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Wednesday 23 Aug 2017 | 14:57 | SYDNEY
Wednesday 23 Aug 2017 | 14:57 | SYDNEY

BMD: Welcome signs of Reaganism

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24 August 2009 15:50

Encouraging news from America's big annual ballistic missile defence (BMD) conference, during which General James Cartwright, Deputy Chairman of the Joint Chiefs of Staff, acknowledged reality by saying that the the threat of intercontinental ballistic missiles had been overstated during the Bush Administration. That acknowledgment came alongside a 'major shift in rhetoric' from military brass at the conference which emphasised cooperation with allies and countries such as Russia and China.

It's a promising sign, and if pursued, could actually return missile defence to what Reagan envisaged: not just a military system but an arms control tool that could be deployed to enhance stability while offensive arms reductions take place.

It's often overlooked, but Reagan was completely serious about sharing his Strategic Defense Initiative ('Star Wars') with the Soviets so that both would be protected, even as they each reduced their arsenals to zero. This would have met Soviet concerns that unilateral adoption of missile defence was just a cover for American plans to develop a first strike capability. Reagan's plan was that the shared shield would remain in place indefinitely to guard against any other state developing nuclear weapons. After World War I, Reagan said, 'we all kept our gas masks…this weapon…would be our gas mask.'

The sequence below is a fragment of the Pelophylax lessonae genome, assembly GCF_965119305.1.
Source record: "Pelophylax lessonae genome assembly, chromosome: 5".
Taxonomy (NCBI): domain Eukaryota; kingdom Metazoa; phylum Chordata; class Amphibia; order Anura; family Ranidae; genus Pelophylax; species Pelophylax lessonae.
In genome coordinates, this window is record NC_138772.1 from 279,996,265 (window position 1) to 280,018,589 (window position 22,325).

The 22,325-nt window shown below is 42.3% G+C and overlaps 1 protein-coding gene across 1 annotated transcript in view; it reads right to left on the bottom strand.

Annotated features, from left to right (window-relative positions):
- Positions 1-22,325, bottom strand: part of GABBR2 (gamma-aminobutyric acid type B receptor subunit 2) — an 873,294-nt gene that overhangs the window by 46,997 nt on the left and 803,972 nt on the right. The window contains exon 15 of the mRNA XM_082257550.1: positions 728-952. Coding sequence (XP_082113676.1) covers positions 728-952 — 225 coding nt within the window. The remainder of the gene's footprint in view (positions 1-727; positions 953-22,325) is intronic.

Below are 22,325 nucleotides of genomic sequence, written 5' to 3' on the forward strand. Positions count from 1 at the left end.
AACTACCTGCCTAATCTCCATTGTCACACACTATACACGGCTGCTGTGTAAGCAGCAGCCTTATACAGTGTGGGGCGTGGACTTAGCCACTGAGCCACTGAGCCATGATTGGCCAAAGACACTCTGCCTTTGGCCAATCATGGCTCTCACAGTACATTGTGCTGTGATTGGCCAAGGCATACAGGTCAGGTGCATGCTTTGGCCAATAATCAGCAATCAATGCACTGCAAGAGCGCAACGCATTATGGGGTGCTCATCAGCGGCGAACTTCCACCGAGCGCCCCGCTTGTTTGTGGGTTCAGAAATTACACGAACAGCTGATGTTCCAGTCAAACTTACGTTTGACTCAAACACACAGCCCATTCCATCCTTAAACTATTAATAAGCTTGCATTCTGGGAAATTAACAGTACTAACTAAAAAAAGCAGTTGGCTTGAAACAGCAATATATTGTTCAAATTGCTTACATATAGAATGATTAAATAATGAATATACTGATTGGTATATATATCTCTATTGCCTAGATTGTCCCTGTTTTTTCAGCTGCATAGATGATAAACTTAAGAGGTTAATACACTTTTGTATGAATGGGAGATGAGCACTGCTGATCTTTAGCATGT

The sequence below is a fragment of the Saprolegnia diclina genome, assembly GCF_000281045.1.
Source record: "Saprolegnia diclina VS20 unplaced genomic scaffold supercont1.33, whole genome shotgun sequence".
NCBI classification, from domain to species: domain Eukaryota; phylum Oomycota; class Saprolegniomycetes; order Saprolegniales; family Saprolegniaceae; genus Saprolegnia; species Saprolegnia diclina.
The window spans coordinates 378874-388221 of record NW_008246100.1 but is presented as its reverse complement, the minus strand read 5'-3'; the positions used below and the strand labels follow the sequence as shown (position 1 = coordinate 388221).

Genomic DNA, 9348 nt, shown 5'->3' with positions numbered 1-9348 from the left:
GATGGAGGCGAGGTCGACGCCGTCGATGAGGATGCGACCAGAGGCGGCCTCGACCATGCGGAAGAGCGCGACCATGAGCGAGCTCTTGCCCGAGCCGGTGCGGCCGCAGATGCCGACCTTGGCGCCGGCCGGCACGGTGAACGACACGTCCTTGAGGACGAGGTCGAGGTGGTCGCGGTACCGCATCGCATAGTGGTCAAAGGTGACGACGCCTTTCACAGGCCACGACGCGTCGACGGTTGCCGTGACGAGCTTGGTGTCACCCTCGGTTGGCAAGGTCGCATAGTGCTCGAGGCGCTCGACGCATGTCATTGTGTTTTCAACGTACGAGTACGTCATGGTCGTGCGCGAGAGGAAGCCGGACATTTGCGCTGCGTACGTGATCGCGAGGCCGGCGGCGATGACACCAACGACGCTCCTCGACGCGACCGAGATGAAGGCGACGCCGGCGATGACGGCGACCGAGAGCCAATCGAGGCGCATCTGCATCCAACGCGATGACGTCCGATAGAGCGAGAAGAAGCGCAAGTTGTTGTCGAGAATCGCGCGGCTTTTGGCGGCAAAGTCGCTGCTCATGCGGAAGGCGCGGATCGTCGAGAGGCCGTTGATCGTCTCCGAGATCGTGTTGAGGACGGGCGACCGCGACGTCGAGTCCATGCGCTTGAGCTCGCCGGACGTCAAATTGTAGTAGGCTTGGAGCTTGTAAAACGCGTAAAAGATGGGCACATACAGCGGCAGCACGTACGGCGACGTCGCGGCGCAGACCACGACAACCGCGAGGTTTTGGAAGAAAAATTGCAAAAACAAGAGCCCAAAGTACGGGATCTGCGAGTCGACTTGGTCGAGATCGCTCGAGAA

Under Clinton and George W Bush, missile defence lost this idealistic edge, and it became solely about physically protecting the US against missile threats. But Reagan's unsuccessful attempt to harness the program to larger disarmament goals could be revived if a more internationally inclusive approach is pursued.

One could envision a BMD coalition acting like a global troubleshooter, as part of broader efforts to reduce tension and encourage disarmament.

For instance, a BMD coalition, perhaps NATO-led, could move into troublespots where there is risk of ballistic missile use. Consider renewed India-Pakistan tensions (both countries, remember, now have nuclear-armed ballistic missiles). If the parties agreed, an international BMD force could be put in place that would share with both sides the information they are receiving from their BMD sensors — instantaneous knowledge of what the other side is doing would increase crisis stability.

This NATO-led coalition could even agree with the protagonists to shoot down missiles, whichever side they came from, in order to prevent a catastrophic wider war that could be touched off by a rogue commander or an accidental launch.

Longer term, such a third party force could promote the kind of stability that would allow arms reductions between two foes. You could call this as a kind of neo-Reaganite vision for missile defence, in which it becomes a tool to replace mutually assured destruction with a mutually defensive posture.

Photo courtesy of the US Navy.

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